Pieter Troch (Ghent University) and Guido Hausmann (University of Regensburg / Leibniz Institute for East and Southeast European Studies)
Urban Legacy, Socialist Cities, Imperial Cities (Ottoman and Tsarist Russian)
Urban space is frequently conceptualised as a palimpsest of interpenetrating layers, which serve as the synchronic residues of the urban structure related to a specific socio-political order in the history of the city. To what extent legacy elements serve analytical purposes in urban studies, however, is open for debate. This session contributes to this debate from the perspective of Eastern Europe. Urban studies often categorise Eastern European cities as representatives of a particular urban type with characteristic urban structure – from the imperial, to the national, socialist, and ultimately post-socialist city. One topic of public and scholarly debate concerns the resilience and durability of these urban types across macrohistorical change, as reflected in the ongoing debate about the ‘post-socialist city’. The expansive, allochronizing and normative use of the term has been rightfully criticised, but the resilience of socio-spatial structures of socialist urbanisation signals that there is a legacy element at work in the contemporary social composition of these cities.
This session brings together studies of urban legacies at work in cities of Eastern Europe. The papers focus in particular on the intertwinement of legacy elements in the socio-spatial configuration of cities in Eastern Europe during the twentieth century. Whereas historical studies typically focus on a simple trajectory of urban transformation and legacy involving one pole on each side, the papers in this session present a more complex picture of interrelating and coexisting urban legacies across macrohistorical changes in the region’s twentieth-century history. Each of the studies analyses the interference of multiple legacies of socio-spatial urban structure, drawing on case-studies in urban anthropology, architecture and urbanism, and social history. The cases presented in the panel include cities with distinct Ottoman and Tsarist Russian urban heritages and shared experiences of socialist urbanisation, allowing analysis of the ways in which these distinct types of urban structuration interact and transregional comparisons. The papers involve not only capital cities but also secondary or peripheral cities, where the legacies of socio-spatial structure appear particularly enduring.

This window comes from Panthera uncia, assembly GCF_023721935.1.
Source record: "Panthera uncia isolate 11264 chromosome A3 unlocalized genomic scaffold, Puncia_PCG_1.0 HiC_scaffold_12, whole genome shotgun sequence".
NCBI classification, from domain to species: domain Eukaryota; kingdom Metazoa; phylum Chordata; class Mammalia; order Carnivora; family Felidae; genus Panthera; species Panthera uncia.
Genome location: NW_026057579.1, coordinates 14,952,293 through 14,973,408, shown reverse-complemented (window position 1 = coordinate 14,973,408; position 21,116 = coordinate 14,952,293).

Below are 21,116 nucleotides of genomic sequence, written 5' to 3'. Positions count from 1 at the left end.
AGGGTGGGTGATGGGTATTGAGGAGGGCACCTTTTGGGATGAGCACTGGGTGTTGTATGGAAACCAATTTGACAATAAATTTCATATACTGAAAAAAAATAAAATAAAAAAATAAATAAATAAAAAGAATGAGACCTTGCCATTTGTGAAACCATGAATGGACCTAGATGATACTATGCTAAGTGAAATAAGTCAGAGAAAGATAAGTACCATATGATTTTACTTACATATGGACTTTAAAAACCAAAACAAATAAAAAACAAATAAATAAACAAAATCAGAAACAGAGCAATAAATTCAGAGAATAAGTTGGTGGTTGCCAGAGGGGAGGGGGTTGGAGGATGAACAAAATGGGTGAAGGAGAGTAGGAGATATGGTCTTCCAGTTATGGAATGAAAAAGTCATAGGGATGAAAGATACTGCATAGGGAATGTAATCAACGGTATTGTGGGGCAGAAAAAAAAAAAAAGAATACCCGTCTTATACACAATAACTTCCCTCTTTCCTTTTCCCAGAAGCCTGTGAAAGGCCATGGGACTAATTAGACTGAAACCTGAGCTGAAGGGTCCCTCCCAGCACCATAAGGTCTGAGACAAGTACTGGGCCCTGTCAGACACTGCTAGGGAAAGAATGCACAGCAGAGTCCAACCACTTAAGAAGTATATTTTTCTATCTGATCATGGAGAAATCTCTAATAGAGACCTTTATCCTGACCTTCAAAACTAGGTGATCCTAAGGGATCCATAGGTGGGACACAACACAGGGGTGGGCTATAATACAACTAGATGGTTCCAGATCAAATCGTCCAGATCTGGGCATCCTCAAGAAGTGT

Commodification of Nostalgia in Tbilisi
Ketevan Gurchiani (State Ilia University Tbilisi)
Post-Soviet Nostalgia, Heterotopia, Materiality
When reading time in space, we are often tempted to reduce a place to a specific time. It is especially true for the places that evoke nostalgic feelings. The nostalgia that pervades the post-Soviet space is often not reducible to a given time. As Svetlana Boym would argue, nostalgia with its utopian dimension is neither directed towards past nor future, “but rather sideways” (Boym 2007).
Based on archival research and ethnography the study looks at the production and commodification of post-Soviet nostalgia on the example of one building in Tbilisi. The house has been built in 1908 and since then changed functions and the owner multiple times. It went from being a private house built by a wealthy merchant to become a house of Bolshevik new intelligentsia, and in recent years the house and the gathering place for the new elite. To make it a perfect place of nostalgia it is robbed of its primary function: to be a residential house. Its emptiness, especially visible during the time of the pandemic, is in stark contrast to the role it performs: a place of diverse, open, accessible Tbilisi courtyard of the nostalgic imagination.
The paper reads different layers of the building as a palimpsest. It looks at this building, which is one of the many with similar fate, as a chronotope (Bakhtin 1975) where different temporalities and spatialities meet. In the complex entanglement of time-space, the time represented by a building multiplies itself. It produces a heterotopia, not localizable on a spatial or chronological axis but still there.
The Imperial Legacy of the Cities of the USSR after World War II and the Youth Movements of Leningrad and Kharkiv (1945-1991)
Olga Malinova-Tziafeta (Friedrich-Alexander-University Erlangen-Nürnberg)
Underground Culture, Urban Infrastructure, Restoration